Catching cancer early greatly improves the chance of successful treatment. That's why our screening programmes are so important. BowelScreen is our only screening programme for men and women. But too few people who are eligible for the simple at-home test are using it. That is why the Cancer Strategy committed to increasing those numbers by the end of last year. Sadly, this target was not met.

The Irish Cancer Society strongly believes the strategy can be revived with political momentum behind it. However, the HSE's 2019 National Services Plan, states "the National Cancer Control Programme allocation for 2019 will not enable the service to match referral demands in areas such as radiotherapy, rapid access cancer clinics and diagnostics". This is a complicated way of acknowledging that though the budget for the NCCP increased in 2019, more people will need to use cancer services than the system can cope with. The reason it cannot cope? Not enough money is being provided by Government.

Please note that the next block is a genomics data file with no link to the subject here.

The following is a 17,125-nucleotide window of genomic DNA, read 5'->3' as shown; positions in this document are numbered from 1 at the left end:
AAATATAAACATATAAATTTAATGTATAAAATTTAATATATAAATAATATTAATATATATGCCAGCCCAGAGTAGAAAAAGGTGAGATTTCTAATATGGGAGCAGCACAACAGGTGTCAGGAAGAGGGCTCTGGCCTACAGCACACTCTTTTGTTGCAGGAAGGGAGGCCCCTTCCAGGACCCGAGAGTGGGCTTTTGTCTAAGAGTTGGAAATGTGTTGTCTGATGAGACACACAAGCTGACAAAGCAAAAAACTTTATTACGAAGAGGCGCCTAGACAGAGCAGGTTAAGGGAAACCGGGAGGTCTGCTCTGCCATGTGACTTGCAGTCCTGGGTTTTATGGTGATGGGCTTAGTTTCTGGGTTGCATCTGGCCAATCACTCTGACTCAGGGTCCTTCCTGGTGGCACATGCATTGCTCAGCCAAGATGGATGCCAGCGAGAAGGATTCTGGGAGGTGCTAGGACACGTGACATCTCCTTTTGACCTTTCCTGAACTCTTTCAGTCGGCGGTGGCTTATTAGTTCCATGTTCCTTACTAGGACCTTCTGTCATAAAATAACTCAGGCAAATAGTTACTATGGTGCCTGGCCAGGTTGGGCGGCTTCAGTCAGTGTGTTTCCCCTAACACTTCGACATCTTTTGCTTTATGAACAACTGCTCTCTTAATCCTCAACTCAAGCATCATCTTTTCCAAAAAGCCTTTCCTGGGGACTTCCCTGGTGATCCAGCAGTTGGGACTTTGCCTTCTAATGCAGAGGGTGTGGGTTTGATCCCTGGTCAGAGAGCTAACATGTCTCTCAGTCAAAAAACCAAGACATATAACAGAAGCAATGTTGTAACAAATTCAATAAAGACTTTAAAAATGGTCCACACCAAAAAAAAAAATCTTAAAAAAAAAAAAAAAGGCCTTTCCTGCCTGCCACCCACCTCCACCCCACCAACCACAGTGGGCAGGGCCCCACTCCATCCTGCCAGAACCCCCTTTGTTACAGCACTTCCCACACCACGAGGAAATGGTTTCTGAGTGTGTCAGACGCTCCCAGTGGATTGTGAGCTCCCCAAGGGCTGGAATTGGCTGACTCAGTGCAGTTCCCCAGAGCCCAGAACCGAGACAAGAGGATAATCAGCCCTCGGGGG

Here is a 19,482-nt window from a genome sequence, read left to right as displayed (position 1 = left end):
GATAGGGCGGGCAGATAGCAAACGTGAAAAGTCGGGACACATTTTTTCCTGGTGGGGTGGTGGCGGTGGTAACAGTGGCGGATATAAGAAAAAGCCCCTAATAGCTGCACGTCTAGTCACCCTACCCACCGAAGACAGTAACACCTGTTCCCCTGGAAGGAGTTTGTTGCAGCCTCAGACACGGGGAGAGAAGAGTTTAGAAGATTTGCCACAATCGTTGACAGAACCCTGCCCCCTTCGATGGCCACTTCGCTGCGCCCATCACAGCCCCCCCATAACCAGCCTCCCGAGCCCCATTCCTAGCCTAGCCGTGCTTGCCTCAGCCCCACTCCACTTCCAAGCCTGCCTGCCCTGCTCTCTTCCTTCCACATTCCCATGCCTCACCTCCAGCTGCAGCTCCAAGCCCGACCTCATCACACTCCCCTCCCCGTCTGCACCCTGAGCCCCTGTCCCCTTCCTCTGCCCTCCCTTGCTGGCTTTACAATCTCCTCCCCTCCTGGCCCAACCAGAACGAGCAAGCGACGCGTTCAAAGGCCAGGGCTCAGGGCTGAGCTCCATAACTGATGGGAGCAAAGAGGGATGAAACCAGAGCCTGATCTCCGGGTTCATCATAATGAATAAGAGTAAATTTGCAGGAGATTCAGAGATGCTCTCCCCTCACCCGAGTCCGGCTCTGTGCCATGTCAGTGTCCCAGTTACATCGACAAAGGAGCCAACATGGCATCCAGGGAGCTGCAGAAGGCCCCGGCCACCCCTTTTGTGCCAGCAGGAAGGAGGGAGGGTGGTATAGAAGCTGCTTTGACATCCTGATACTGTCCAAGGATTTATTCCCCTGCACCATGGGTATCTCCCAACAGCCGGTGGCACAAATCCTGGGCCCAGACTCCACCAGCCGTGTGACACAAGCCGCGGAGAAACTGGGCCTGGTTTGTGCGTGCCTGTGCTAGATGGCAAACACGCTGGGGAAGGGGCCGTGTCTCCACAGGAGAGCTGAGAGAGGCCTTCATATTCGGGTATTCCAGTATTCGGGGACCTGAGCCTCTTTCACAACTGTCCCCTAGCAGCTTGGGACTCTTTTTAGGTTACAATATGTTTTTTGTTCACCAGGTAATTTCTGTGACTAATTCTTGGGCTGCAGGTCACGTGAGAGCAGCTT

We need to redouble our efforts to deliver a world class cancer service.

Some good work is underway. The Implementation Report highlights decreases in smoking rates; increases in funding for the National Cancer Registry of Ireland; and a renewed focus on the psychological needs of patients and survivors. We also warmly welcome the recent appointments of a Clinical Lead of Psycho-Oncology and a Clinical Lead of Cancer Nursing. To achieve the ambition of the National Cancer Strategy, resources must be provided now. Complacency and underfunding will only lead to stagnation and slippage. We will not stand by and watch this happen.

The Irish Cancer Society is pulling every lever to make cancer care better so the patients of today, and those of tomorrow, benefit from the best cancer care. We want cancer services in Ireland to be a shining beacon of hope not only for the health service here, but for the rest of the world. Our cancer patients deserve that.

Averil Power is CEO of the Irish Cancer Society